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Medical Biller and Coder vs. Medical

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Home » Blog » Biller & Coder vs. Transcriptionist

Written and reported by:
All Allied Health Schools Staff
Contributing writer

The health care industry generates mounds of paperwork, and it takes armies of trained professionals keep hospitals, doctor’s offices, and insurance companies on the same page.

Medical transcriptionists work with doctors and other health care providers, turning audio recordings about patient care into written notes that go into a patient’s file.

Medical coders work with those files, making sure they’re up-to-date and they comply with federal regulations and insurance requirements. Medical billers (a subset of medical coders) submit claims to insurance companies, Medicare, and others.

The Key Differences

Here’s some more detail about how these careers, which play a vital role in keeping the health care system running smoothly:

Job Duties

Medical Biller & Coder

  • Assign alphanumeric codes to illnesses
  • Injuries and medical procedures
  • Submit claims for reimbursement
  • Advise providers on best documentation practices

Medical Transcriptionist

  • Listen to audio recordings made by doctors and other health care professionals and convert them into written reports
  • Edit drafts prepared by speech recognition software for accuracy and style consistency
  • Pinpoint inconsistencies or errors and follow up with the medical professional


Medical Biller & Coder

  • Most medical coders and billers start out with an associate’s degree, though certificates and diplomas that take less time to complete are also an option.

Medical Transcriptionist

  • Employers usually prefer formally trained transcriptionists with a certificate, diploma, or associate’s degree.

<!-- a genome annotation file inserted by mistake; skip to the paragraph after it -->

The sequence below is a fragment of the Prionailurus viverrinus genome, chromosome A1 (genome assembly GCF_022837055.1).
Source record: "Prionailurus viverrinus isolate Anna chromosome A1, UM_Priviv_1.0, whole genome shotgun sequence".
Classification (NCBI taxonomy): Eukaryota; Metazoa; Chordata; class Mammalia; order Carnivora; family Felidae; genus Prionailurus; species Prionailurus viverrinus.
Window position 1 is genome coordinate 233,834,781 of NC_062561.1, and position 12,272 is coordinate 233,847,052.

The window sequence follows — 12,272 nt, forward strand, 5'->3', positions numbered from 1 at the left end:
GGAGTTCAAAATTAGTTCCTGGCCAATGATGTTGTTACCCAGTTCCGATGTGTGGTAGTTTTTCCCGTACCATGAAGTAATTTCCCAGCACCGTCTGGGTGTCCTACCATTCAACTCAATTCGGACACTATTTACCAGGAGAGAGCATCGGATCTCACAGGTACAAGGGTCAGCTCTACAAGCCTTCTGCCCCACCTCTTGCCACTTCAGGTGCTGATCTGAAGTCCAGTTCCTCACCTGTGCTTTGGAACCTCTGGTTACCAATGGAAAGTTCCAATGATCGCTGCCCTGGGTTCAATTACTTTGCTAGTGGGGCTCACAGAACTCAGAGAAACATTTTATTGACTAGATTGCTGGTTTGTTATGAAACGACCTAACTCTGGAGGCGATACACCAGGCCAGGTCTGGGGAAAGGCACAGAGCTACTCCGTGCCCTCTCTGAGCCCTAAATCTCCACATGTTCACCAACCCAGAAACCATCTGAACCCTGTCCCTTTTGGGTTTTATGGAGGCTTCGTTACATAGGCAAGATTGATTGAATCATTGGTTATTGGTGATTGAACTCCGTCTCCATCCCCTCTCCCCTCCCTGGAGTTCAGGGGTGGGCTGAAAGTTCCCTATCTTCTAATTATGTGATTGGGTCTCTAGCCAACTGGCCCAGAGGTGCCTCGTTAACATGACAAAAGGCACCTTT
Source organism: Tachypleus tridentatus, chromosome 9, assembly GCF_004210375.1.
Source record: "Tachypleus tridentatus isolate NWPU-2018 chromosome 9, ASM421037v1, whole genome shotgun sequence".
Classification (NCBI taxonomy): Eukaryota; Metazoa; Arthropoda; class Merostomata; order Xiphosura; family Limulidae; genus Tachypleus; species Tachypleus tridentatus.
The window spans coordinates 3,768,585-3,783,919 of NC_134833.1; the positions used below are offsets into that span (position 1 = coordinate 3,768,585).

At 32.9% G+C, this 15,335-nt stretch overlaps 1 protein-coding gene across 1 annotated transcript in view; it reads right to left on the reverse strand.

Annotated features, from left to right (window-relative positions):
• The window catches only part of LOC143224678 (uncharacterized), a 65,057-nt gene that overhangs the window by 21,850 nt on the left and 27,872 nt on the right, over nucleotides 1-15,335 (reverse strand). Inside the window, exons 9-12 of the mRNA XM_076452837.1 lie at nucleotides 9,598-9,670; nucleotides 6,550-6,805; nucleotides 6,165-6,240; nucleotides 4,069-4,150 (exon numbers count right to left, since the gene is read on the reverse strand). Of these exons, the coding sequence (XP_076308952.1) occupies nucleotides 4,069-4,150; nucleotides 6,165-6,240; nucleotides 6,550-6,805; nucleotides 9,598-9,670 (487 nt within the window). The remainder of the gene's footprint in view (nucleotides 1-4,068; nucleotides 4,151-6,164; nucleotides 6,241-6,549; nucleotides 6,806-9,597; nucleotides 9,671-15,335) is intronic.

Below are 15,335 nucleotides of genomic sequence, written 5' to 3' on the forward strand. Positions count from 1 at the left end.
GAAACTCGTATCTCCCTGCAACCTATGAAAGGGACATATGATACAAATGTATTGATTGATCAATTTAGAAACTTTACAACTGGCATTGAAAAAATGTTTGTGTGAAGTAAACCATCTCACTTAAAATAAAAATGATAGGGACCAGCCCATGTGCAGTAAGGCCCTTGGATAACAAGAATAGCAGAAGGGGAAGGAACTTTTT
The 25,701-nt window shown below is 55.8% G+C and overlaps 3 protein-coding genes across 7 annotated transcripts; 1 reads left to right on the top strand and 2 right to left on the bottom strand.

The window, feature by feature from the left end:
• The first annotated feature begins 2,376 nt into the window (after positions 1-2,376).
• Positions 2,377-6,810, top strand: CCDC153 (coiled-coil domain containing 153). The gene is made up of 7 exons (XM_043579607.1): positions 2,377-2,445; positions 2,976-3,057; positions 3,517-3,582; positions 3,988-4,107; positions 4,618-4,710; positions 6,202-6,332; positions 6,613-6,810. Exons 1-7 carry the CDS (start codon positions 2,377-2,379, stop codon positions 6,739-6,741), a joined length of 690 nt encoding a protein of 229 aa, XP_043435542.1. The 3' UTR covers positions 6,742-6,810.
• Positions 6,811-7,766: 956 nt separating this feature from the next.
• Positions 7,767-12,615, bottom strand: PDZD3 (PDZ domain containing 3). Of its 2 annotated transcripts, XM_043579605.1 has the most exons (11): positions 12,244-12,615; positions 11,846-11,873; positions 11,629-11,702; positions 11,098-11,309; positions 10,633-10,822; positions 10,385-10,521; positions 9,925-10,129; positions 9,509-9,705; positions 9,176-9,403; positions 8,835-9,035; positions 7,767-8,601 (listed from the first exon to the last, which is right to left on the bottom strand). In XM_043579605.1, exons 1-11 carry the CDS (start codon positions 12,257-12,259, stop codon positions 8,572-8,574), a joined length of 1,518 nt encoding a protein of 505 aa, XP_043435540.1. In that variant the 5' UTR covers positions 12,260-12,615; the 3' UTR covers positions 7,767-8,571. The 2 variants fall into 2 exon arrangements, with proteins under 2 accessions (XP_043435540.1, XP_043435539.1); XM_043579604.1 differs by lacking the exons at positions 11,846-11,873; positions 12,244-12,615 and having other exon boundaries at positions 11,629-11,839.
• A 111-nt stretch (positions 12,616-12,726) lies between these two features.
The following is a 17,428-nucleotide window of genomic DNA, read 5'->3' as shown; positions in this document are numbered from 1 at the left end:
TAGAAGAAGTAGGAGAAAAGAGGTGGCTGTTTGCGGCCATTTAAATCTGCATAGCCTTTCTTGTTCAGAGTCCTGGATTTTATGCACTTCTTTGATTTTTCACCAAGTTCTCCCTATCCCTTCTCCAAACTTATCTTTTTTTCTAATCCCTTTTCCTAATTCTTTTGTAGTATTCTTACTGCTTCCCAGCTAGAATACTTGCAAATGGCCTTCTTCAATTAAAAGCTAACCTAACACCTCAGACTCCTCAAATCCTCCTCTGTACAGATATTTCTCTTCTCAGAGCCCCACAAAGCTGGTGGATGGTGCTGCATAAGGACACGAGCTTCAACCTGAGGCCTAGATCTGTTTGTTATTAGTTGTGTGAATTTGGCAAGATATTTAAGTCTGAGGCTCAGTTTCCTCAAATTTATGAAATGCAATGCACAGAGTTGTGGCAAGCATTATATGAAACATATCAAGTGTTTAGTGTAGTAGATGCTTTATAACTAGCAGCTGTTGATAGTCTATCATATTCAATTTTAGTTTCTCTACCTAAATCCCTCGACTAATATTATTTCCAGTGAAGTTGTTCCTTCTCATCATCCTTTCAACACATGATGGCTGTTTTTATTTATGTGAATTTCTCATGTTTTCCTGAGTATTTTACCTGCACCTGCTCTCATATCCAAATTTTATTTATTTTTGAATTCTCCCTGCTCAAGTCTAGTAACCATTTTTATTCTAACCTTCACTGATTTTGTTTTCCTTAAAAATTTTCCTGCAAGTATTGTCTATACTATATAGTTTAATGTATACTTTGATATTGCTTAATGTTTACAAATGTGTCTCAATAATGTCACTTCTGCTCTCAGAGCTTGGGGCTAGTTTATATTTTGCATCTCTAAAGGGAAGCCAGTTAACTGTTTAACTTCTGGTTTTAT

Licensing and Certification

Medical Biller & Coder

  • Certification is optional but highly recommended, since many employers prefer it.

Medical Transcriptionist

  • Same as for medical biller and coder.

Average Annual Salary

Medical Biller & Coder

  • $46,490 according to the U.S. Bureau of Labor Statistics 2019 Occupational Employment Statistics

Medical Transcriptionist

  • $35,210 according to the U.S. Bureau of Labor Statistics 2019 Occupational Employment Statistics

Job Growth

According to the U.S. Bureau of labor Statistics, the national average for all jobs is 4% through 2029.

Medical Biller and Coder


Medical Transcriptionist

The BLS anticipates a negative (-2%) job growth for medical transcriptionists through 2029.

Next Steps

Medical Biller & Coder

  • Getting certified as an advanced or specialty coder is one way to advance your career.

Medical Transcriptionist

  • Getting certified as a Registered Medical Transcriptionist (RMT) or Certified Medical Transcriptionist (CMT) can help you stand out when applying for jobs.

Sources: U.S. Bureau of Labor Statistics 2019 Occupational Outlook Handbook and Occupational Employment Statistics; Medical Records and Health Information TechniciansMedical Transcriptionists; American Academy of Professional Coders.

The salary information and job growth data listed is based on a national average, unless noted. Actual salaries may vary greatly based on specialization within the field, location, years of experience and a variety of other factors. National long-term projections of employment growth may not reflect local and/or short-term economic or job conditions, and do not guarantee actual job growth.